Last week we wrote about our customer interview, and that process came from our need to be able to build exactly the bikes our riders wanted. It got us thinking about this whole bike building project we embarked on in 1997 and the foundational ideas that make what we do possible. These are our “big ideas,” and over the next few weeks we’ll walk through all of them, from our unique build process to the way we collaborate with our customers, to the way we deliver our bikes.
This first installment is about Single-Piece Flow (SPF).
We always wanted to be a different kind of bike company, one that offered both a product and a service, in our case a bike and the experience of customizing it. We wanted to give our customers an experience that was about them and their cycling, not just about the bike. In a very real way, we didn’t want to be a bike company. We wanted to be a rider company. That’s where we started.
But that idea has to be more than marketing. It has to be manufacturing, too. It has to be real. How do we do that?
The simple answer is Single-Piece Flow, a way of building things that unleashes the potential for deep customization. Single-Piece Flow literally means building things one-at-a-time. By building each bike one-at-a-time we can focus on the individual rider it’s being built. Their name is attached to every order. All their personal information travels with the bike through every stage of design and build.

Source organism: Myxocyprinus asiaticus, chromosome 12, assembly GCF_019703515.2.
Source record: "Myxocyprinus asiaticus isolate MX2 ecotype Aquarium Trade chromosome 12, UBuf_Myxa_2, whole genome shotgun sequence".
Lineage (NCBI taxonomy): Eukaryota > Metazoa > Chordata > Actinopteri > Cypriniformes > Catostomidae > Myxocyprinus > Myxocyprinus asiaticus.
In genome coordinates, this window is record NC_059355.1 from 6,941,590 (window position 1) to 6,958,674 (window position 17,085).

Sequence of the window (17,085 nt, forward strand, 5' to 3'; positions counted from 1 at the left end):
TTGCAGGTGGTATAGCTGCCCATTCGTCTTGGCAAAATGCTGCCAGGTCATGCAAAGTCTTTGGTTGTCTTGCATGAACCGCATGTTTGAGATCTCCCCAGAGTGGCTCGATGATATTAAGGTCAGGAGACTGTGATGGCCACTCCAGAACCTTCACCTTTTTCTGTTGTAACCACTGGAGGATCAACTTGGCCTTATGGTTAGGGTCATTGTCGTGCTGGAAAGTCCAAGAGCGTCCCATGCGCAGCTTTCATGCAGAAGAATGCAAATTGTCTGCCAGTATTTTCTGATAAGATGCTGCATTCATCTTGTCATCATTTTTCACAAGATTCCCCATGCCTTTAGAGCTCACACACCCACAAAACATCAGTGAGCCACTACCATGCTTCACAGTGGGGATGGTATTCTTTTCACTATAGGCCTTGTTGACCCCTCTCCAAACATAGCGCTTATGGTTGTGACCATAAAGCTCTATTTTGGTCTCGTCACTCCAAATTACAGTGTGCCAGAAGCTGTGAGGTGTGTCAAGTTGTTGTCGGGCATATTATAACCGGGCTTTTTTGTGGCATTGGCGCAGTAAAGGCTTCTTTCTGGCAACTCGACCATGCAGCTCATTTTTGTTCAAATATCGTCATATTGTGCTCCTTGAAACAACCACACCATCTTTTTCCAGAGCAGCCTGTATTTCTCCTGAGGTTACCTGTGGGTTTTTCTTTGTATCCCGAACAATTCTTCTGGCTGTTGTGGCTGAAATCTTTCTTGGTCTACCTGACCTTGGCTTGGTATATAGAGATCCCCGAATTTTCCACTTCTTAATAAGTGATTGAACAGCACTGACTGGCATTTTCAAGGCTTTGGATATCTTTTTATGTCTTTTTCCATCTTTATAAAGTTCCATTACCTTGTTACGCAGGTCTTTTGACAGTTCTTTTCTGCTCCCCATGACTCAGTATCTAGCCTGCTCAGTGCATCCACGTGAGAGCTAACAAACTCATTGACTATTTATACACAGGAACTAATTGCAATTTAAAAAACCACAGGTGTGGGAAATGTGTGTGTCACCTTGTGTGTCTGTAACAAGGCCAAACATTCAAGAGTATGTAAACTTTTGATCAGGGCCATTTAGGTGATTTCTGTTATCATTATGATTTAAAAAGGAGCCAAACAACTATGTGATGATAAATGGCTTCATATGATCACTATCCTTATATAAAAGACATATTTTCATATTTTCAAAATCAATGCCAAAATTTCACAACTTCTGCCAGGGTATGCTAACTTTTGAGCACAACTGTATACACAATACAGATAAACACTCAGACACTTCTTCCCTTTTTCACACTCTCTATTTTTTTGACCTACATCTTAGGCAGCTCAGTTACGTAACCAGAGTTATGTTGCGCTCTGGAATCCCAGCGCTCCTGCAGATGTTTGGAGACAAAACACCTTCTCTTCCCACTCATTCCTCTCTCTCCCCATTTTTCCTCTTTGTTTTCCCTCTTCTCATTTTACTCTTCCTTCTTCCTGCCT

Building by hand, to order, never in batches, allows for the greatest level of customizability. Every order is unique, so we break it down into its constituent parts. We spec tubes specifically for the rider in front of us. One builder works on one bike, refining all the raw tubing, the dropouts, to match that one rider’s needs.
SPF is also where quality comes from. By focusing on one bike at a time, the builder is only ever responsible for one thing, the work in front of him or her, one set of details. The fewer hands touch each frame, the more responsibility each set takes. Typically only 2 or 3 builders work on a Seven, a machinist passing a perfect frameset to a welder, the welder passing that frame to a finisher and/or painter. This approach maximizes accountability while still allowing for a high-level of specialization by each builder, whether machinist, welder, finisher or painter.
The kind of focus and experience SPF demands isn’t cheap. Our team of builders has more than 300 years collective experience. We invest a lot in them, and that investment requires another big idea to sustain in a competitive world. Next time, we’ll talk about Just-in-Time (JIT) manufacturing and how it helps us put our capital in experienced craftspeople, rather than inventory.